Opinion

Our Voice: Revised sentencing for drug offenders smart move for government

It may sound counterintuitive to support the release of inmates from prison who still have time left to serve.

But for years, many in the criminal justice system have made sound arguments that sentences for some drug crimes are too long, with convicts receiving harsher punishments than murderers or other violent criminals.

The U.S. Sentencing Commission has finally seen fit to lower recommended sentences for drug-dealing felons. They also voted to apply those sentences retroactively to those already serving time.

That means more than 46,000 inmates would be eligible for early release. Many of those have already served more than 10 years of their sentences.

While that may sound like a dangerous proposition, a judge would review each case and decide whether an early release would endanger the public.

Inmates could start being released in November 2015. The commission says sentences would be cut by an average of 25 months.

Disparities in sentencing really ramped up when the United States decided to have a war on drugs in the 1980s amidst a crack cocaine epidemic and sentencing guidelines were dramatically increased.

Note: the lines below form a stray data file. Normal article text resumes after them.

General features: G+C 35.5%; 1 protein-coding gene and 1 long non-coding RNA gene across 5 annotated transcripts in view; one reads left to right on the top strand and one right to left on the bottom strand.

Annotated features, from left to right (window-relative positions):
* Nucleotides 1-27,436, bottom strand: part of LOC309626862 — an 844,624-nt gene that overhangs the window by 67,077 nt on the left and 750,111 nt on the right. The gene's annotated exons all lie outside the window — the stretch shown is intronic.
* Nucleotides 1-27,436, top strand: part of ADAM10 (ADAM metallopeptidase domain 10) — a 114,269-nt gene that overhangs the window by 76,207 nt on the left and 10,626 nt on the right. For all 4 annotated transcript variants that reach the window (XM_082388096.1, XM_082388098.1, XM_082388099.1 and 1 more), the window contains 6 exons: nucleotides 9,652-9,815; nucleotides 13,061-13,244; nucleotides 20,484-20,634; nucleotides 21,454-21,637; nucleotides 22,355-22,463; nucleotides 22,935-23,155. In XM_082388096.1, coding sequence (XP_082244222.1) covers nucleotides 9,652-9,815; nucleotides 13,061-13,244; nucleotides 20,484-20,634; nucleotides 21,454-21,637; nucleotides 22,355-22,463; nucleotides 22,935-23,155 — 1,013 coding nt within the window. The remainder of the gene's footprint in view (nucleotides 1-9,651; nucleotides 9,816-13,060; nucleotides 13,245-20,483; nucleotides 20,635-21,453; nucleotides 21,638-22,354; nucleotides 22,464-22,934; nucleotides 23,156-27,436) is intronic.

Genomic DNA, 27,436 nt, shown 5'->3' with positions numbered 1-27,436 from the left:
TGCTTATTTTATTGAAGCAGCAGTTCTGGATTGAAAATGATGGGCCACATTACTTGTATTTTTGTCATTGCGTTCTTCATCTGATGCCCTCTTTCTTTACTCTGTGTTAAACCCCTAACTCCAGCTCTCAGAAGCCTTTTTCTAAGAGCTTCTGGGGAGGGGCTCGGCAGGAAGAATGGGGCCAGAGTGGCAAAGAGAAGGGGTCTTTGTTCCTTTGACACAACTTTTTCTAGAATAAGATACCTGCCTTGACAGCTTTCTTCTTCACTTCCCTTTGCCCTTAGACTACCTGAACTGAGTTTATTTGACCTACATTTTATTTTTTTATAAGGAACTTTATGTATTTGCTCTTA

One result of the harsher sentences is that we now have a prison population that's about 32 percent over capacity.

Half of the total federal prison population are people who committed drug crimes.

"This vote will change the lives of tens of thousands of families whose loved ones were given overly long drug sentences," said Julie Stewart, president of Families Against Mandatory Minimums.

Those in favor of the change say prison costs will be reduced and sentences will be more equitable for similar offenses. Others argue that if prison is indeed for rehabilitation, if someone has been there 18 years, they should have been rehabilitated in that time.

The commission's decision is even broader than U.S. Attorney General Eric Holder's recommendations. "This is a milestone in the effort to make more efficient use of our law enforcement resources and to ease the burden on our overcrowded prison system," Holder said.

Judges have always had the ability to treat the sentencing guidelines as just that, but most have used the recommendations more like mandatory requirements.

Earlier this year, the commission approved lower sentences across the board for all drug categories.

We've long held that some sentences were out of whack for the crime committed or should at least be equitable across the type of drug involved in the crime. Now the government has finally taken action to make that a reality.

Common sense does prevail, even sometimes at the federal level.

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